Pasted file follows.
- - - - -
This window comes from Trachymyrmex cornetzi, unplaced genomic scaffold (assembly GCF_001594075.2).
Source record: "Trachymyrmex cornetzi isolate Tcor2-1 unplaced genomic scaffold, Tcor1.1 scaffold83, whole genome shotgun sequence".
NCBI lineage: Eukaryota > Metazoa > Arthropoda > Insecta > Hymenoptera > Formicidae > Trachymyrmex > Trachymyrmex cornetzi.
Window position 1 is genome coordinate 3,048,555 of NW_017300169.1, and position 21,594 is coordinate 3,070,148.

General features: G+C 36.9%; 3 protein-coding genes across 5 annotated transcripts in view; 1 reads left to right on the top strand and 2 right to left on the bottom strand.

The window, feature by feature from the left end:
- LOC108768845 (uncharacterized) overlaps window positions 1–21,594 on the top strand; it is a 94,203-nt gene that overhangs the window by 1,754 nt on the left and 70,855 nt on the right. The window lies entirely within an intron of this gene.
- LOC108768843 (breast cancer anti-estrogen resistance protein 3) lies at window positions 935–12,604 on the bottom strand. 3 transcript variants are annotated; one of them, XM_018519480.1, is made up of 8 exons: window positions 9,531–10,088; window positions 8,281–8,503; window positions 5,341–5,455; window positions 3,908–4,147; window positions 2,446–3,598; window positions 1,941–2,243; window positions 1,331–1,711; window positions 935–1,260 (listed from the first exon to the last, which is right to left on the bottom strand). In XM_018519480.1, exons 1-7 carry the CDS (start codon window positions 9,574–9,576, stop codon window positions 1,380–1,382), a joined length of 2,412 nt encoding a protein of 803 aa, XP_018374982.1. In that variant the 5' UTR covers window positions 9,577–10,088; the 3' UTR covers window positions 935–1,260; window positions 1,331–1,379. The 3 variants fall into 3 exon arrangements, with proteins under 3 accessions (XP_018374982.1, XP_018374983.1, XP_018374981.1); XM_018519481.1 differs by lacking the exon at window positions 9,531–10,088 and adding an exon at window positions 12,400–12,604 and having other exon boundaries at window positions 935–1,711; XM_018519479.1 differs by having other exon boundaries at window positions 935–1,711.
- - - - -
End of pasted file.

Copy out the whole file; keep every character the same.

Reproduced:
This window comes from Trachymyrmex cornetzi, unplaced genomic scaffold (assembly GCF_001594075.2).
Source record: "Trachymyrmex cornetzi isolate Tcor2-1 unplaced genomic scaffold, Tcor1.1 scaffold83, whole genome shotgun sequence".
NCBI lineage: Eukaryota > Metazoa > Arthropoda > Insecta > Hymenoptera > Formicidae > Trachymyrmex > Trachymyrmex cornetzi.
Window position 1 is genome coordinate 3,048,555 of NW_017300169.1, and position 21,594 is coordinate 3,070,148.

General features: G+C 36.9%; 3 protein-coding genes across 5 annotated transcripts in view; 1 reads left to right on the top strand and 2 right to left on the bottom strand.

The window, feature by feature from the left end:
- LOC108768845 (uncharacterized) overlaps window positions 1–21,594 on the top strand; it is a 94,203-nt gene that overhangs the window by 1,754 nt on the left and 70,855 nt on the right. The window lies entirely within an intron of this gene.
- LOC108768843 (breast cancer anti-estrogen resistance protein 3) lies at window positions 935–12,604 on the bottom strand. 3 transcript variants are annotated; one of them, XM_018519480.1, is made up of 8 exons: window positions 9,531–10,088; window positions 8,281–8,503; window positions 5,341–5,455; window positions 3,908–4,147; window positions 2,446–3,598; window positions 1,941–2,243; window positions 1,331–1,711; window positions 935–1,260 (listed from the first exon to the last, which is right to left on the bottom strand). In XM_018519480.1, exons 1-7 carry the CDS (start codon window positions 9,574–9,576, stop codon window positions 1,380–1,382), a joined length of 2,412 nt encoding a protein of 803 aa, XP_018374982.1. In that variant the 5' UTR covers window positions 9,577–10,088; the 3' UTR covers window positions 935–1,260; window positions 1,331–1,379. The 3 variants fall into 3 exon arrangements, with proteins under 3 accessions (XP_018374982.1, XP_018374983.1, XP_018374981.1); XM_018519481.1 differs by lacking the exon at window positions 9,531–10,088 and adding an exon at window positions 12,400–12,604 and having other exon boundaries at window positions 935–1,711; XM_018519479.1 differs by having other exon boundaries at window positions 935–1,711.